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Diana Kipyokei, 27, of Kenya decided it was time to go at mile 18 on Monday at the 2021 Boston Marathon, so she put in a decisive surge to take the lead of the 125th edition of the race. The move paid off for her first win at a World Marathon Major, in 2:24:45.
The race for second and third remained undecided until the final two miles. Edna Kiplagat, 41, of Kenya, who won the 2017 Boston Marathon, moved from fifth to second, finishing in the runner-up position in 2:25:09. Mary Ngugi was third in 2:25:20, to complete the Kenyan sweep.
The Boston Marathon champion takes home $150,000, while Kiplagat earns $75,000, and third-place Ngugi wins $40,000.
Kipyokei said during the press conference she didn’t feel assured of the win until she crossed the finish line, but when she noticed the group slowing down at mile 18, she figured she’d test herself.
“You know, I said (to myself) ‘the body was good’ and then I said ‘let me try and push,'” she told WBZ TV. “The course was not easy, it was steep in the hills, but I did it.”
Kipyokei, whose biggest victory prior to Monday was the 2020 Istanbul Marathon (2:22:06), was challenged through the Newton Hills by Netsanet Gudeta of Ethiopia, until about mile 24. Ultimately Gudeta faded to fifth place, finishing in 2:26:09, behind Monicah Ngige, also of Ethiopia, who ran 2:25:32 for fourth.
Kiplagat, who was second in Boston in 2019 and is a two-time world champion in the marathon, turns 42 in November, but has no intention yet of retiring. She’s a mother to five children and is based in Boulder, Colorado.
“I think I will try to stay in the sport for more years to come,” Kiplagat said on Monday. “The sport has been a passion, and this is something which has given me to stay healthy. And I’m grateful because I’m still doing very well. And so, even though maybe after some year I won’t be as competitive, I want to stay in the sport so that I can still motivate the younger ones.”
A pack of about 14 women led the race at a slower pace through 18 miles, facing a bit of a headwind and some humid conditions. Nell Rojas, who was the top American finisher in sixth place with a personal best 2:27:12, said her first crack at a major marathon was a big learning experience.
“They wouldn’t lead. They wanted me to lead,” Rojas said. “I was like, ‘Alright, you know what? I’m a big girl. Try to lead here.’ And then at about 17 miles…they went. I think of myself as a good hill runner, but I was like, ‘I’m going to try to go,’ but I just couldn’t do it. It was interesting. The downhills were brutal; the uphills were brutal.”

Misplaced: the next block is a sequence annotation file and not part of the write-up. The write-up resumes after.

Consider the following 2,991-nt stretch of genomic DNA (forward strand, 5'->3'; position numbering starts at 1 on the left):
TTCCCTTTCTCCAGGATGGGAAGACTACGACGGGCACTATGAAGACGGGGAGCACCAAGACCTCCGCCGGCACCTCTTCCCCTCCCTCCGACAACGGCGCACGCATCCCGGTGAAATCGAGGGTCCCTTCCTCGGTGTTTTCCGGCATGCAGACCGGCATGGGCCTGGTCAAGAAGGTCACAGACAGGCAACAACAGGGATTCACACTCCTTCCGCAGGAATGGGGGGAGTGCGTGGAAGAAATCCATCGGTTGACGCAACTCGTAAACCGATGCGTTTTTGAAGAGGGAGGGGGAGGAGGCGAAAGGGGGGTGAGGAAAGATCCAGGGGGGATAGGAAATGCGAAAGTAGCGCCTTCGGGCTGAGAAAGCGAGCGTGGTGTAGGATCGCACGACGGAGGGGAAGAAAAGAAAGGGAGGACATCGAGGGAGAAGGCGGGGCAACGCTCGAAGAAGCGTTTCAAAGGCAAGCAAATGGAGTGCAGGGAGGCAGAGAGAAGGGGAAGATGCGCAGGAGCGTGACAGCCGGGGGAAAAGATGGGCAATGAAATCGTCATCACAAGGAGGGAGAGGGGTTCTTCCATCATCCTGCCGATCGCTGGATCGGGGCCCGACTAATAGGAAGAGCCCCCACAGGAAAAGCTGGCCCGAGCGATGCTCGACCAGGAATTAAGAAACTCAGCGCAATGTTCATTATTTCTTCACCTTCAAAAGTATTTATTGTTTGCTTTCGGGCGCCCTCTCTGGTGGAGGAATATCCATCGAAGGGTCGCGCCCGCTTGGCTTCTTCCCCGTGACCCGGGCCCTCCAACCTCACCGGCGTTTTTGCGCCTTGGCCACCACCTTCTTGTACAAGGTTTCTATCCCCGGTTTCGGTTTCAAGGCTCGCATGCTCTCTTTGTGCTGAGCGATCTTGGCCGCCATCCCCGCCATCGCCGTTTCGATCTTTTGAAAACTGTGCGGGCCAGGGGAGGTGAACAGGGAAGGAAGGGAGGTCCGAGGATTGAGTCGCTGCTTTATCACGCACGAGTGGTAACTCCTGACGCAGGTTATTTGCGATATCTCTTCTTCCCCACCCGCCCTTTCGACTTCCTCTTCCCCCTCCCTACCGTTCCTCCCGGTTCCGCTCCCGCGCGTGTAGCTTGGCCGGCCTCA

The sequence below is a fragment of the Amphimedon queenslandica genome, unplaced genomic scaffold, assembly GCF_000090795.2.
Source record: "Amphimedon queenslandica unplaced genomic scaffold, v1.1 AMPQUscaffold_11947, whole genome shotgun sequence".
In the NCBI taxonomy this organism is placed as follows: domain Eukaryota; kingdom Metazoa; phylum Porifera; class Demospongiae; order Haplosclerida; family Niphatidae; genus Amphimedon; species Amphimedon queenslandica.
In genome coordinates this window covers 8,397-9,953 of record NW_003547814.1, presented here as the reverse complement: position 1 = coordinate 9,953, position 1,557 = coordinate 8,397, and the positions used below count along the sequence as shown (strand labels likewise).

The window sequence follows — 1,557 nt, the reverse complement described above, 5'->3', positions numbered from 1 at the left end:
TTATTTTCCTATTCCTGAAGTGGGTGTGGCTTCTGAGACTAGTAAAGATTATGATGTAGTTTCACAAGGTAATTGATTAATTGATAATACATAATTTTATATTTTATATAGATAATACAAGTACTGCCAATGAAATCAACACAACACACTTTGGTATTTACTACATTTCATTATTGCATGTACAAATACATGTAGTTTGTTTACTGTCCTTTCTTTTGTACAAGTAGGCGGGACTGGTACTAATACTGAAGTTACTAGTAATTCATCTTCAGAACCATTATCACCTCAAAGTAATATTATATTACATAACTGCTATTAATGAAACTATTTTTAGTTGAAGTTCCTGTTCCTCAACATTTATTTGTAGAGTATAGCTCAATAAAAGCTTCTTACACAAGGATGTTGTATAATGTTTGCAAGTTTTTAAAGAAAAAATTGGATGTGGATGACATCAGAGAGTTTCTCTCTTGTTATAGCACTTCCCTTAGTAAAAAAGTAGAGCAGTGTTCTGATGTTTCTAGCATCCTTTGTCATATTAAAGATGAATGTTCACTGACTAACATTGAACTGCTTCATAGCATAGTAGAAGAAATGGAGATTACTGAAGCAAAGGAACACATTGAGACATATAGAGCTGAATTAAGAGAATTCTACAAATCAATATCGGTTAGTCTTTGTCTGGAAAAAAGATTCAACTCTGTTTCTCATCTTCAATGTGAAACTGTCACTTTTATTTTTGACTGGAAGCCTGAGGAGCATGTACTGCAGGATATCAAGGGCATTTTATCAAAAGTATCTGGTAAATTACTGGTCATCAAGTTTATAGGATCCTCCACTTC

Nonetheless, Rojas, 33, has put in a breakthrough season in her buildup to the Boston Marathon, winning her first U.S. championship in September at the Cherry Blossom 10 Miler, where she out-kicked Jenny Simpson for the title. Rojas remains an unsponsored athlete, but she said on Monday she’s hoping that her performances change that and she believes she has faster marathons ahead of her.
“I’ve been talking to some agents. Hopefully this means that I can get some sort of sponsorship and be able to focus on running a little bit more,” she said. “I think I have 10 more years left in me. I’m new to marathons, so I think I have fresh marathon legs. Hopefully I can get a sponsor and be a professional runner.”
Desiree Linden, who won the 2018 Boston Marathon, finished 17th in 2:35:25, which was admittedly not the performance she had in mind. She’s scheduled to also compete on November 7, at the New York City Marathon.
“It was really hard. I hemmed and hawed about whether I was ready to come here, but it’s been such a great experience for me and I’ve said that at Boston they’ve loved me at my absolute best and today was probably my worst and they still loved me,” Linden said on the NBC broadcast. “The city embraces this race, they embrace the runners and it was just good to be back and feel like we’re back in the swing of things.”
In the women’s wheelchair division, Manuela Schär of Switzerland took the win; Tatyana McFadden, who won the Chicago Marathon just 24 hours before starting the race in Boston, took second. She is racing all six World Marathon Major events in the seven-week window this fall.
“The crowd was really great support because mile 20 was my cutoff. My back started to hurt, my arms started to really fatigue, and then my face got really white,” McFadden said after the race, adding, “I really did feel Boston strong today, to be the only elite woman to come out and to do all of these is insane, but I’m up for the challenge. I know I can do it and still be on the podium, which is really quite amazing. I’ve surprised myself.”
Shalane Flanagan, 40, who retired from professional running in 2019, has also continued her quest to complete all six of the major marathons this fall. She ran Chicago on Sunday, finishing in 2:46:39 and crossed the line on Boylston Street on Monday in 2:40:34. Prior to this weekend, Flanagan finished the Berlin Marathon on September 26 in 2:38:32 and the London Marathon on October 3 in 2:35:04.
Boston traditionally takes place on the third Monday in April, Patriots Day, but was rescheduled for October due to the pandemic. The Boston Athletic Association adhered to several COVID-19 mitigation policies, including testing and proof of vaccination.